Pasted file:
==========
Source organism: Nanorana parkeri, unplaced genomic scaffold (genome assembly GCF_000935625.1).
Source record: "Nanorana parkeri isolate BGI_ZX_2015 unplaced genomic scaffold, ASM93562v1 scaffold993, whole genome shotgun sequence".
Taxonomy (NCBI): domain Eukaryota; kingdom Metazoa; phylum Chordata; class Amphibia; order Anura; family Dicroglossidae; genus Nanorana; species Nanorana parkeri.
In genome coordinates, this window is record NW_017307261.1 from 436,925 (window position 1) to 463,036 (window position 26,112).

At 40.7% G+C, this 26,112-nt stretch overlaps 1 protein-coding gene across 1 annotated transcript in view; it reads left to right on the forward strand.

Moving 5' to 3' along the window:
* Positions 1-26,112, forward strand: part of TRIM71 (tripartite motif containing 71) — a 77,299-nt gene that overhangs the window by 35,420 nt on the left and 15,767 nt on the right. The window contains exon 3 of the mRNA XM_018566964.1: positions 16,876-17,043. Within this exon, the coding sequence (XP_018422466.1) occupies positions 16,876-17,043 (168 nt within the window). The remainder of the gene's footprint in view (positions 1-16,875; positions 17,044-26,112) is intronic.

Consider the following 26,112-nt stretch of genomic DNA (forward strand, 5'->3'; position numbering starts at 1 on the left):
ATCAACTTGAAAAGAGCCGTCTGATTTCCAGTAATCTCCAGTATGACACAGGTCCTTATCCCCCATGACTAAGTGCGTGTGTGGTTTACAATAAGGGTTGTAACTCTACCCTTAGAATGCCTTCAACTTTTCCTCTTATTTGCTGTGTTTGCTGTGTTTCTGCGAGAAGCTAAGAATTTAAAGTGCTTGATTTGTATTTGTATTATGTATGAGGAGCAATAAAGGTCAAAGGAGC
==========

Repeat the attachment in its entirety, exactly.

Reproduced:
Source organism: Nanorana parkeri, unplaced genomic scaffold (genome assembly GCF_000935625.1).
Source record: "Nanorana parkeri isolate BGI_ZX_2015 unplaced genomic scaffold, ASM93562v1 scaffold993, whole genome shotgun sequence".
Taxonomy (NCBI): domain Eukaryota; kingdom Metazoa; phylum Chordata; class Amphibia; order Anura; family Dicroglossidae; genus Nanorana; species Nanorana parkeri.
In genome coordinates, this window is record NW_017307261.1 from 436,925 (window position 1) to 463,036 (window position 26,112).

At 40.7% G+C, this 26,112-nt stretch overlaps 1 protein-coding gene across 1 annotated transcript in view; it reads left to right on the forward strand.

Moving 5' to 3' along the window:
* Positions 1-26,112, forward strand: part of TRIM71 (tripartite motif containing 71) — a 77,299-nt gene that overhangs the window by 35,420 nt on the left and 15,767 nt on the right. The window contains exon 3 of the mRNA XM_018566964.1: positions 16,876-17,043. Within this exon, the coding sequence (XP_018422466.1) occupies positions 16,876-17,043 (168 nt within the window). The remainder of the gene's footprint in view (positions 1-16,875; positions 17,044-26,112) is intronic.

Consider the following 26,112-nt stretch of genomic DNA (forward strand, 5'->3'; position numbering starts at 1 on the left):
ATCAACTTGAAAAGAGCCGTCTGATTTCCAGTAATCTCCAGTATGACACAGGTCCTTATCCCCCATGACTAAGTGCGTGTGTGGTTTACAATAAGGGTTGTAACTCTACCCTTAGAATGCCTTCAACTTTTCCTCTTATTTGCTGTGTTTGCTGTGTTTCTGCGAGAAGCTAAGAATTTAAAGTGCTTGATTTGTATTTGTATTATGTATGAGGAGCAATAAAGGTCAAAGGAGC